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Kimche Western

By Brian Prisco | Film | May 5, 2010 |

By Brian Prisco | Film | May 5, 2010 |

If you’re shopping for quality and disturbing horror, you can safely turn to the Asian filmmaking community — Korea, Thailand, China, or Japan. But a new genre has come rallying to the herd: the Eastern Western. Maybe calling Stephen Chow’s delightful Kung Fu Hustle a western would be stretch, but you’d be hard pressed to find something more ludicrous and discombobulating than Takashi Miike’s Sukiyaki Western Django. Yet, for sheer enjoyment and absolute popcorn Leone-boners, you need turn no further than Korean filmmaker Ji-woon Kim’s fantastic The Good, The Bad, The Weird. Allegedly the most expensive Korean film made to date, it recalls everything that made Clint Eastwood’s squinty-eyed desperados balls to the wall awesome, infused with a Tarantino-esque mania and penchant for bloodshed, and adds the humorous light action of the original Indiana Jones series. If you’re a bullet counter or someone who gets angry at obvious wirework, then go watch Terence Malick. But if you don’t mind cowboys flying around like swashbucklers and firing blind over their shoulders, check this out. The only misfire comes from an overly busy, muddled, and convoluted plot, and my frequent complaint with Asian cinema, stagnating plodding timing. However, even when you feel yourself kind of slipping out of the story, Kim draws you back in with what is simply put just a goddamn pleasure to watch.

A train takes off across 1930s Manchuria carrying a government official and a map to buried treasure that can save the country. The Bad, Park Chang-yi (Byung-hun Lee - Storm Shadow, GI Joe: The Rise of Cobra), a hitman decked out like post-Purple Rain Prince — slicked over one eye emo hair, a pencil-thin moustachio, a tuxedo jacket with tails, and guyliner — hijacks the train with goons to steal the map. The only problem is The Weird, Yoon Tae-goo (Kang-ho Song, the priest in Thirst), a goofball dolled up like a sherpa Amelia Earhart, is already robbing the train and unwittingly swipes the treasure map. Further gumming up the works is a bounty hunter — The Good, Park Do-won (Woo-sung Jung) — a hybrid of Mifune and Roland from The Dark Tower series. Tae-goo flees to his cohort waiting with a motorcycle and sidecar, which draws the attention of a pseudo-Mongol-looking gang. And from there, the film goes triangle: Chang-yi wants to snatch the map and kill Tae-goo, the only gunslinger able to best him; Do-won wants to collect the bounty on Chang-yi and then Tae-goo; and Tae-goo wants the treasure. It goes full bronco across opium dens, through grandmothers, over the entire Japanese/Manchurian army, and ends somewhere with a Cannonball run across the Russian/Korean/Manchurian border near Mongolia in a battle featuring cavalry, machine-gunning military, mortar rounds, horses getting hit with jeeps, and ending in an inevitable truel.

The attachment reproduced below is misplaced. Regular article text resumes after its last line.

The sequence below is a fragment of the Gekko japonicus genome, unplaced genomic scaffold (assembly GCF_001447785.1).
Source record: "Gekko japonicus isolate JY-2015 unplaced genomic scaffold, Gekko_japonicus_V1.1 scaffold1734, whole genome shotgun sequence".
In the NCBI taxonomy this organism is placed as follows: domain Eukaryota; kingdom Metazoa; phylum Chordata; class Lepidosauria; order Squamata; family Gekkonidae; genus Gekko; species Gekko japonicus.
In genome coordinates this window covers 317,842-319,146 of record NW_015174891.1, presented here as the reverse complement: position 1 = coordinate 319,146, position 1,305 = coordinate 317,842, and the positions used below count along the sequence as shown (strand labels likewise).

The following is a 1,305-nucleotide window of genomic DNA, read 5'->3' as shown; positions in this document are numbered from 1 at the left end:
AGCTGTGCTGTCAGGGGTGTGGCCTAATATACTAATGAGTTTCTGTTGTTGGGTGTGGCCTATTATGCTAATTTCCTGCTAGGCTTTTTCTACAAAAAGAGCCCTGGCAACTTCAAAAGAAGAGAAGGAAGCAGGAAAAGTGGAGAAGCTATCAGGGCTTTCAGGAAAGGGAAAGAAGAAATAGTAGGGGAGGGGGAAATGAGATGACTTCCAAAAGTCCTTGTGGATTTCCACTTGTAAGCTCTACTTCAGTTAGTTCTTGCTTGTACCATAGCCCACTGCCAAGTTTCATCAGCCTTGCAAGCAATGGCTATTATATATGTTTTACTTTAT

The cinematography is astounding, with shots I haven’t seen since Scorcese was throwing down old school gangster shit. There are so many effortless tracking shots following gunfighters as they escape from exploding doorways, without the ridiculous amount of bullet cutting and jittery camera effects that have plagued recent action films. There’s a deft blend of hilarity and headsplosions, a nice ramped-up violence quotient without losing any of the kid-like glee. It’s got the same popcorn joy of The Mummy or National Treasure without ever once feeling boiled for meek consumption. The last time I had this much fun with a western was Sam Raimi’s fucking spectacular The Quick and the Dead.

I was surprised to see this kind of film out of Ji-woon Kim, who’s only other major contribution — that I’m aware of at least — was A Tale of Two Sisters, which became the drudgerous The Uninvited when it got repackaged for American shores. Koreans are fucked up filmmakers, and yet they’ve got a sinister sense of humor, so you get a nice level of violence pumped up by some funny fucking shit. If I knew more about Korean cinema, I would probably be going insane with the amount of talent they scraped together. Actors from Chan-wook Park’s Vengenance trilogy and The Host are all over this. Seeing Storm Shadow going all Fall Out Boy was a hoot, plus he played a glam-rock villain in the vein of Bowie’s Goblin King. But I adored Song Kang-ho, who I’m used to watching play sort of brooding and melancholy parts. He was able to just go berserker playing a total doofus while maintaining a decent enough gravitas to make you buy Tae-goo as a legendary gunslinger.

The Good, The Bad, The Weird really just makes you realize why you liked watching popcorn action in the first place. The action is kind of ridiculous — at one point Do-won’s careening around a village on rope pulleys like motherfucking Sloth in Goonies, firing one handed with a Winchester. And sure, sometimes, Kim telegraphs a few punches. Everyone knows when a sniper stares through a scope at a good guy, he’s inevitably going to get popped through the eye. It’s an unspoken rule. But sometimes, you just want comfort food. And this is a big fucking Korean BBQ platter of comfort food cinema. Keep an eye on Korea, because they’ve been batting it out of the park as of late with the efforts that make it to our shores.

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